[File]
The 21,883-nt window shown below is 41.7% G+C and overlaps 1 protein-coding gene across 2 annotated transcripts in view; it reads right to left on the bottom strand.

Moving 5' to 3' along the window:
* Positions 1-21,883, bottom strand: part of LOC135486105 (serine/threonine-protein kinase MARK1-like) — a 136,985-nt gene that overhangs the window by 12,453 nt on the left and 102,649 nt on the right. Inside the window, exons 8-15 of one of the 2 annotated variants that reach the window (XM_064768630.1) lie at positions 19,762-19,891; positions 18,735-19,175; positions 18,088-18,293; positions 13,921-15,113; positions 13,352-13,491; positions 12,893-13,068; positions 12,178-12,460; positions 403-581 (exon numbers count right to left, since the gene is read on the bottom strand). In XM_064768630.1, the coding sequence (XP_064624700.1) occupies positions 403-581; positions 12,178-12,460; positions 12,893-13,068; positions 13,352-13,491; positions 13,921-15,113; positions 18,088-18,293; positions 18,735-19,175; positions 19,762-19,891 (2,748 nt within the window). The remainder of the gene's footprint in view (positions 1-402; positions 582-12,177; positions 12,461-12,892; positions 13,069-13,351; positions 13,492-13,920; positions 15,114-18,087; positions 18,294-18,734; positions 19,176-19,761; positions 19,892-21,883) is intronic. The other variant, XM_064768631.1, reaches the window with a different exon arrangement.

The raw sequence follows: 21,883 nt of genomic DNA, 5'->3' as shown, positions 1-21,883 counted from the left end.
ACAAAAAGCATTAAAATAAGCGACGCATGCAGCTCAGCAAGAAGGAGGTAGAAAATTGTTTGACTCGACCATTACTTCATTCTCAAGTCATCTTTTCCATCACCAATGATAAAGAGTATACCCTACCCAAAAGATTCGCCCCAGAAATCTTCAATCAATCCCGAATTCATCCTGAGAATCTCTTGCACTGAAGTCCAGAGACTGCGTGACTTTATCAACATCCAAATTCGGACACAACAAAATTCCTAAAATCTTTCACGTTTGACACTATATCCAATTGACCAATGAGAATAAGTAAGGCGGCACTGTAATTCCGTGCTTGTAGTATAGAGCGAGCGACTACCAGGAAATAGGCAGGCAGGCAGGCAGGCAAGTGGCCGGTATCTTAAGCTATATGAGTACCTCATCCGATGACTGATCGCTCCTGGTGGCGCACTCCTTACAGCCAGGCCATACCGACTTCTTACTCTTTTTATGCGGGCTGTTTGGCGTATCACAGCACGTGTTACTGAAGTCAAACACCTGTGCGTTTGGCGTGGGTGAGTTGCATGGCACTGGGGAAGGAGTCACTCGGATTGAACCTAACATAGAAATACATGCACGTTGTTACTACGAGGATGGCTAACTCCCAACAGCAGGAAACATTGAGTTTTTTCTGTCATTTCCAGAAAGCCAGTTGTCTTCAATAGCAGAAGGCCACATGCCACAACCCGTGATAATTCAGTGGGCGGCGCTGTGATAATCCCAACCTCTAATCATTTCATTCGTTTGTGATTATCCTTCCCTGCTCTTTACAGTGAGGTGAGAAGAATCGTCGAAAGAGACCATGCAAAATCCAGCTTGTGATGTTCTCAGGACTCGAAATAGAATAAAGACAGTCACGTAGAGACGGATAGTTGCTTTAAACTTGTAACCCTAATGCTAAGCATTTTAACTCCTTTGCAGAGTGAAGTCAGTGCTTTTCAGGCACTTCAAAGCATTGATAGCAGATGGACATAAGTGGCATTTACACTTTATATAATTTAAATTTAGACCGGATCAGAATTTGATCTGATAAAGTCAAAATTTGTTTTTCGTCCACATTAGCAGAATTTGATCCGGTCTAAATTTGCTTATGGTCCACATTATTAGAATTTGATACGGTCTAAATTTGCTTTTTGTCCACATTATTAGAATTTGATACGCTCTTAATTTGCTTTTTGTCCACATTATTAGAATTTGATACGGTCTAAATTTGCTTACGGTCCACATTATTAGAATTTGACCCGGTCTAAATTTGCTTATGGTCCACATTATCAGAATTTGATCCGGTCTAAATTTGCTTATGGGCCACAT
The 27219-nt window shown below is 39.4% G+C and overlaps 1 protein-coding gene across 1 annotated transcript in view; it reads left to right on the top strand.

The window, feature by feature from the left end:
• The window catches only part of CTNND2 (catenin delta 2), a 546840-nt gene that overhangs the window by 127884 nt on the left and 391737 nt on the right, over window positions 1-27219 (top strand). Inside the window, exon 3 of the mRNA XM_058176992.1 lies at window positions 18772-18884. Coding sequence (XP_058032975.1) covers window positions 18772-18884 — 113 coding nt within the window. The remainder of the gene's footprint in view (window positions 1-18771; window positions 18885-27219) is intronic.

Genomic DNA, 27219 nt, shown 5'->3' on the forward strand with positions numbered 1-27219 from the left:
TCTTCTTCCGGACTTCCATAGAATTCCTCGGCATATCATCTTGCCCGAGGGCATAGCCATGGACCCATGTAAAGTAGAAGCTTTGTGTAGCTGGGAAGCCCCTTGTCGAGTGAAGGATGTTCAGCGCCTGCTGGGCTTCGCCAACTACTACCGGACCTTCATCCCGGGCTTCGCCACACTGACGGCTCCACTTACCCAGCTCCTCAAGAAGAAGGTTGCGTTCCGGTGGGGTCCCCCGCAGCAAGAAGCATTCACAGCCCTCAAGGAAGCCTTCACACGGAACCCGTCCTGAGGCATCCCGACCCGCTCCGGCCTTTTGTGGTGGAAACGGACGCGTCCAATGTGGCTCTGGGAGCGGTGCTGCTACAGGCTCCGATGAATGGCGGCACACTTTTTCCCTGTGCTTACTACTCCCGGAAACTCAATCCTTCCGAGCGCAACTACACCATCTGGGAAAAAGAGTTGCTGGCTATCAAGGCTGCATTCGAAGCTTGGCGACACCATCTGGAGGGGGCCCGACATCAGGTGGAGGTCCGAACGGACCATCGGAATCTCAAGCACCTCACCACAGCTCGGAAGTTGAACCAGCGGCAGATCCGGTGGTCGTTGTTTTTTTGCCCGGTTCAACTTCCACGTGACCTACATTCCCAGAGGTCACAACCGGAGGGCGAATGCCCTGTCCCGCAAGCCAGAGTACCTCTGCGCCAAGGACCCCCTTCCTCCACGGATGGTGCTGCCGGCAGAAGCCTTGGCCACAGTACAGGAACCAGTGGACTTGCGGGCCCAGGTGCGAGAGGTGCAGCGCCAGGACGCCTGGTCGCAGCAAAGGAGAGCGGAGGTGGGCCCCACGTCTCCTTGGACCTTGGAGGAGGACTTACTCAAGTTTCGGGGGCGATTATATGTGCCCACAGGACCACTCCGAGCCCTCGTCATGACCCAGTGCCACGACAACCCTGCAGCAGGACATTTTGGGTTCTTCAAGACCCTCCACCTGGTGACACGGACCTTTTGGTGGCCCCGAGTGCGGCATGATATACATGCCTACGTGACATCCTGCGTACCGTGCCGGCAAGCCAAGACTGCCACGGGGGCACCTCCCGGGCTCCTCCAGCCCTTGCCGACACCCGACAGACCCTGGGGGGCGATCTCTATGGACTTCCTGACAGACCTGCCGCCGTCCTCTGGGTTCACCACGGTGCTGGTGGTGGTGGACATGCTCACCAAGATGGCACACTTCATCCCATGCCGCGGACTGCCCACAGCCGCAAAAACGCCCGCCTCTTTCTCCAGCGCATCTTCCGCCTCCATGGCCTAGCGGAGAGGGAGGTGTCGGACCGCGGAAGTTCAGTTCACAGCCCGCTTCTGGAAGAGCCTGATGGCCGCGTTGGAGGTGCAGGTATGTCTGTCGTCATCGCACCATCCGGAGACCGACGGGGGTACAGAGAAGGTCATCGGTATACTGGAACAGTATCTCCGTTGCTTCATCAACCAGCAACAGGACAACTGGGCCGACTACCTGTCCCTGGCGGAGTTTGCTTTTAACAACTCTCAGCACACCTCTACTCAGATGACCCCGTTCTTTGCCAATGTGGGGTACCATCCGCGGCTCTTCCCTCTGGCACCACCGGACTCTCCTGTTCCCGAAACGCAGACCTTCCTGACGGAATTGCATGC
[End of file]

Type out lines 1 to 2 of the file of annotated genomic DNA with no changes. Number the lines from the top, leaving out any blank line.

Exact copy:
The 21,883-nt window shown below is 41.7% G+C and overlaps 1 protein-coding gene across 2 annotated transcripts in view; it reads right to left on the bottom strand.

Moving 5' to 3' along the window: